The case for greater federal investments in northern mining infrastructure
“Support for Canada’s mining sector in the North has never been more important, given how hard the industry has been hit by COVID-19”
The old expression “If it isn’t grown, it’s mined,” is taking on new meaning as the supply of minerals and metals critical to 21st century products takes on geopolitical importance. As demand for mined materials continues to grow, there is increasing focus on what are referred to as “critical minerals”—vital in aerospace, defence, telecommunications, computing, and an array of clean and medical technologies such as solar panels, electric car batteries, ventilators and rapid testing kits.
Canada can play a larger role in this market, particularly given our leadership in sustainable mining practices and high environmental standards, and this opportunity is particularly relevant to mining in the North.
While the mining industry is truly pan-Canadian, with operations from coast to coast to coast, it is especially significant to northern Canada. Mining is the largest private sector driver in Canada’s Arctic, employing approximately 8,500 people, accounting for roughly one in every six jobs. These numbers expand when the northern regions of Manitoba, Quebec and Newfoundland and Labrador are incorporated.
Direct gross domestic product contributions in the Northwest Territories and Nunavut are 27 per cent and 28 per cent, respectively, as of 2019, and six per cent in the Yukon as of 2018. Research indicates that mining companies have invested, or have committed to invest, more than $9 billion in recent years. While these contributions are substantial, the potential is even greater.
Proportionally, mining is the largest private sector employer of Indigenous peoples in Canada and the territories host the highest per-capita demographic of Indigenous peoples in the country. Mining is also the largest private sector business partner of Indigenous-owned enterprises in the North, supporting the greater autonomy and agency that Indigenous peoples are seeking over their own destiny.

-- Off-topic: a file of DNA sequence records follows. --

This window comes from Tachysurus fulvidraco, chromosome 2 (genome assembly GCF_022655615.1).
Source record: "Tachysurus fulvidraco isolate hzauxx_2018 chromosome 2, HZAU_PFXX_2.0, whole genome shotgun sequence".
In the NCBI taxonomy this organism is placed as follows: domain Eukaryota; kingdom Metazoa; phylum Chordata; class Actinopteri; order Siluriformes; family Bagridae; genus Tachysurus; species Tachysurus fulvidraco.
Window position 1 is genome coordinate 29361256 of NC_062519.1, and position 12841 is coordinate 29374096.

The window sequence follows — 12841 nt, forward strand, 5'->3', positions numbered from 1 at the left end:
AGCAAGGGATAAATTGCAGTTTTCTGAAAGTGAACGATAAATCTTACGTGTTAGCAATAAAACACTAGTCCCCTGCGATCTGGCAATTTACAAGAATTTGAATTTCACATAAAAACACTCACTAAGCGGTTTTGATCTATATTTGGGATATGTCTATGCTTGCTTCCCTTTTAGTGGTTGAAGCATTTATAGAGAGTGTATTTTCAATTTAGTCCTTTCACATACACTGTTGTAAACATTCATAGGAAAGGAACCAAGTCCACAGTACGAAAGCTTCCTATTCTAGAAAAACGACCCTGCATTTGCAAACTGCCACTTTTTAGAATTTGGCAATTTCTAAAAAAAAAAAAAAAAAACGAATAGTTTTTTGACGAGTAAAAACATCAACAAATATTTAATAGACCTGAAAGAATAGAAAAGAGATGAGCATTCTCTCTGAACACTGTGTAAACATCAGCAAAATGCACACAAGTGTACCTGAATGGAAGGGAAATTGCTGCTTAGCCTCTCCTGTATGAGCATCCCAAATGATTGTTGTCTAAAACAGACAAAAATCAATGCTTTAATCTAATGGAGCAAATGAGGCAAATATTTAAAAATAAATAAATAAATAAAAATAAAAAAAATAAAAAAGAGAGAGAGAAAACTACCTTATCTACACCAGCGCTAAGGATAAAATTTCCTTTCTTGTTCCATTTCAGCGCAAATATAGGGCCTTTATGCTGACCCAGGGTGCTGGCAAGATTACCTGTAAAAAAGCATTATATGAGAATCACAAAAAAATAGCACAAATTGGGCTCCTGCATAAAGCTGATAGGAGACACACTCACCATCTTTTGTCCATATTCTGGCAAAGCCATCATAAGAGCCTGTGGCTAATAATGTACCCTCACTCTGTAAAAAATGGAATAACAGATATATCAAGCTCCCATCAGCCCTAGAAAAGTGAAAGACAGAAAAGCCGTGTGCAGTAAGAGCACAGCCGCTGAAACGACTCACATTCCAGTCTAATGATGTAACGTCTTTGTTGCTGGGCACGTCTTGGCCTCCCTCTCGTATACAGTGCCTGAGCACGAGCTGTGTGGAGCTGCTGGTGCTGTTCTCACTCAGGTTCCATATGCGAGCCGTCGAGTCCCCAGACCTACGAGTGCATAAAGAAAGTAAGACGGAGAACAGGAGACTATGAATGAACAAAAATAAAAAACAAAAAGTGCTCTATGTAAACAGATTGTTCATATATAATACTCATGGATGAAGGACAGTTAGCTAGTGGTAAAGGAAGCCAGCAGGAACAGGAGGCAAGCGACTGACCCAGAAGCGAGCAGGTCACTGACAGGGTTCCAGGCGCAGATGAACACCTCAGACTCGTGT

We know that the future of Canada’s mining industry lies increasingly in remote and northern regions, but infrastructure deficits continue to challenge project economics in this part of the country.
The Mining Association of Canada and mineral industry partners undertook extensive research on how remote and northern mining costs compare to those in the south. Our research indicates it costs 2 to 2.5 times more to build the same precious or base metal mine in the North (off-grid) than in a centrally located region and, most importantly, that 70 per cent of this cost differential derives from the infrastructure deficit.
The report also found that Arctic mining operational expenditures are up to 60 per cent higher than their southern counterparts, largely due to the extensive supply chains essential to input critical supplies to the mine site and then bring product to markets.
The infrastructure deficit is the largest barrier to creating new economic and social development opportunities, and the Canada Infrastructure Bank (CIB) is particularly well situated to partner in addressing it, through meaningful consideration of power, telecommunications and transportation infrastructure projects that are in the national interest. The CIB has a significant role to play in transforming remote and northern Canada—regions that are critically important to, and reliant on, Canada’s mining sector.
Support for Canada’s mining sector in the North has never been more important, given how hard the industry has been hit by COVID-19. Operations in the area have closed or reduced production and have had the longest standing disruption anywhere in the country. Recognizing this, additional supports and the government’s “Build Back Better” focus will be critical to the region’s economic vitality.
Announcements made by the federal government have demonstrated a continued commitment to Canada’s Arctic. In addition to the CIB and COVID-19 economic recovery programming, the renewal of the northern allocation under the Trade and Transportation Corridor Initiative, investments in electrification of mine vehicles, and the commitment to bring high speed internet to Arctic communities and businesses, have been welcome. These measures, the promise of the Arctic Policy Framework, enhanced investment in critical minerals and the Canadian Minerals and Metals Plan, can be platforms for transformative change.
The stage is set. The potential is there. The time is now.
Brendan Marshall is the vice-president for economic and northern affairs for the Mining Association of Canada